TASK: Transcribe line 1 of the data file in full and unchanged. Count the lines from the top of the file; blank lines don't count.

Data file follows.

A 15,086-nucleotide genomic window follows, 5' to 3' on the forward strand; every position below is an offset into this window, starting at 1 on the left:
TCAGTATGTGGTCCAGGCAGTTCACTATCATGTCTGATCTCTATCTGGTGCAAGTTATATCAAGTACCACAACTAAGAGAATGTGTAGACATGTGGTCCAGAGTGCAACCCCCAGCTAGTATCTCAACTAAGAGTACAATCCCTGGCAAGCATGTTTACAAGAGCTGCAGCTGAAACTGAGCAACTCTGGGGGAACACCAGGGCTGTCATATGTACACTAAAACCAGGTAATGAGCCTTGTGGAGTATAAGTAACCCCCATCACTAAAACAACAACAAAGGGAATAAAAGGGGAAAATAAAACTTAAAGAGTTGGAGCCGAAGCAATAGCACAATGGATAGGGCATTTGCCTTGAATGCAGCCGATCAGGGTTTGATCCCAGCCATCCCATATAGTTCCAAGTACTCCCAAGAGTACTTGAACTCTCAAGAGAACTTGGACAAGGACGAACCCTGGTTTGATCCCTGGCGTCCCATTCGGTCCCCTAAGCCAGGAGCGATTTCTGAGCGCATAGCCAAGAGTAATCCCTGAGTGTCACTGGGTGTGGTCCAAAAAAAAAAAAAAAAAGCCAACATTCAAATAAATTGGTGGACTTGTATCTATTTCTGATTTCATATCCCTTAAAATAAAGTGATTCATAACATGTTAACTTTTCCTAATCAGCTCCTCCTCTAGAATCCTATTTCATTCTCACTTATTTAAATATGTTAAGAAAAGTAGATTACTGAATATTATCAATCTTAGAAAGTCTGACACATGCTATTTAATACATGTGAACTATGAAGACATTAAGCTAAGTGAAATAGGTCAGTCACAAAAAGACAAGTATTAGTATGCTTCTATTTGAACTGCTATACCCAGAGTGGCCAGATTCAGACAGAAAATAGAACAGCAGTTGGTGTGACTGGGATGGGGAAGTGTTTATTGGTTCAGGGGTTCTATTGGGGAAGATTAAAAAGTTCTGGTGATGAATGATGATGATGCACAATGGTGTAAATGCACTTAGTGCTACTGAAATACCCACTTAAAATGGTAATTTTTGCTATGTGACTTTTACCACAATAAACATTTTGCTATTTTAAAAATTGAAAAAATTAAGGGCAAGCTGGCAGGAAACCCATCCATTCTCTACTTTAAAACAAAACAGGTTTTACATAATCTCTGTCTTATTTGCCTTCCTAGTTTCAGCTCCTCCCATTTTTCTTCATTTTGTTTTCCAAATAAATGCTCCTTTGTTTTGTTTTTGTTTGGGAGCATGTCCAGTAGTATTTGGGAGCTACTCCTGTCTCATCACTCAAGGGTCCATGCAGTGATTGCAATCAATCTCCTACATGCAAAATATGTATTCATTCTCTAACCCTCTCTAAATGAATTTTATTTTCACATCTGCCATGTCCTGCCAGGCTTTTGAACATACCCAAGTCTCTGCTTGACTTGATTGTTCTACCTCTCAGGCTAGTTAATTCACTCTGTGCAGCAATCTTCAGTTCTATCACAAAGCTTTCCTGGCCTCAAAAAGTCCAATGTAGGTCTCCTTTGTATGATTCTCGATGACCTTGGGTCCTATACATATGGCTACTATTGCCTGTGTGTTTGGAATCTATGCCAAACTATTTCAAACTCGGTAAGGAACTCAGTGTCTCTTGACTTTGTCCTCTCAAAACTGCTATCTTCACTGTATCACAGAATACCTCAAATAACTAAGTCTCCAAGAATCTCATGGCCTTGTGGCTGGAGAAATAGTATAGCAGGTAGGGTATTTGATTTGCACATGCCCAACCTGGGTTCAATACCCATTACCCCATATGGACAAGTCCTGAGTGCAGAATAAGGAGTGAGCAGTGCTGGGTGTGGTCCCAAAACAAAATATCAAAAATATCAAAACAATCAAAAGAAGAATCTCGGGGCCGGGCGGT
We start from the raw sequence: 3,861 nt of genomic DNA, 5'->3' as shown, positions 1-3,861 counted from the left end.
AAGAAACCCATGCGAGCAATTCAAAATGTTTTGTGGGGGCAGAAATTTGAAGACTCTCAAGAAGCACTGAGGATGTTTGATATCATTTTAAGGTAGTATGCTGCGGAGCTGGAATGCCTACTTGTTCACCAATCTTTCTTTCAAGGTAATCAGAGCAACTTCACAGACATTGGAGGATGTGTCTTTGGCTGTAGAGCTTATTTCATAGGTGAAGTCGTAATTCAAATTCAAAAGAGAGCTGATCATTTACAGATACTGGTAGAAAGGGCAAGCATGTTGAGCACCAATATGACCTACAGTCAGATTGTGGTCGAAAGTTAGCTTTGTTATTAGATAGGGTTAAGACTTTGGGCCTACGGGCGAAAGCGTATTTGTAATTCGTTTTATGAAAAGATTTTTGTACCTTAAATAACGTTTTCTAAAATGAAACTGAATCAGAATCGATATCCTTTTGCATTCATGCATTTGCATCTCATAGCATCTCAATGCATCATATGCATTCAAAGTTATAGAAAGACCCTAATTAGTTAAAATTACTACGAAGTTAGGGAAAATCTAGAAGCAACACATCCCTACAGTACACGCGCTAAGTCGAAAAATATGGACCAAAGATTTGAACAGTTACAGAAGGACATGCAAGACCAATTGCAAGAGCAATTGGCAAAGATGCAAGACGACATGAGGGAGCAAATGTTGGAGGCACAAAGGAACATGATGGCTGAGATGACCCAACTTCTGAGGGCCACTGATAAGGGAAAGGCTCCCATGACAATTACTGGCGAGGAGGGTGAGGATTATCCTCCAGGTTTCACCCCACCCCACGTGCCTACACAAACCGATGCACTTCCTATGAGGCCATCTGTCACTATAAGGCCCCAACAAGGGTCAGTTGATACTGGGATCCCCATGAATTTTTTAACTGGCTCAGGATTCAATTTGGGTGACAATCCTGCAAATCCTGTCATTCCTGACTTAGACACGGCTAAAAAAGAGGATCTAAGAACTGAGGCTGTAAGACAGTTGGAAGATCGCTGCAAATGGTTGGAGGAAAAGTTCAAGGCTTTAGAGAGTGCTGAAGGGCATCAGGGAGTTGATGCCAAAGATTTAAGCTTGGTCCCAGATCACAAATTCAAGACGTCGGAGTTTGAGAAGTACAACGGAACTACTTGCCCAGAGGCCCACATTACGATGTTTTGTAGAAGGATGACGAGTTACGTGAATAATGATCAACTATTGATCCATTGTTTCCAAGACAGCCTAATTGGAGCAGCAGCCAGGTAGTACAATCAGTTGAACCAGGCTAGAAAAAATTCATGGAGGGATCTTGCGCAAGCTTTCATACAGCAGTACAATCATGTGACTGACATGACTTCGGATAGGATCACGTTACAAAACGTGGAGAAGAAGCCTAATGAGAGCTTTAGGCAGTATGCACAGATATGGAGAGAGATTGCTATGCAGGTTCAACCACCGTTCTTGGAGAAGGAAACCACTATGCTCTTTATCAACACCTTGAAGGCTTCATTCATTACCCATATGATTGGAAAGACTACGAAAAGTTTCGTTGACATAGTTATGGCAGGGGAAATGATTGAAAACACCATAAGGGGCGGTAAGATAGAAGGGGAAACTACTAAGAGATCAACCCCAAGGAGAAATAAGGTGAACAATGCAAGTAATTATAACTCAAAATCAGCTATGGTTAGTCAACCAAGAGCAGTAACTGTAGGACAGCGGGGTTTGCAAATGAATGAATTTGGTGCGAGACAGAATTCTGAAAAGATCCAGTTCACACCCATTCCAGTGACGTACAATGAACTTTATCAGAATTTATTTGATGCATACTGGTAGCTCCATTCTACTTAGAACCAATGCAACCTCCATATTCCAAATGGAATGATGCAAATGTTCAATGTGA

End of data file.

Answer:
A 15,086-nucleotide genomic window follows, 5' to 3' on the forward strand; every position below is an offset into this window, starting at 1 on the left: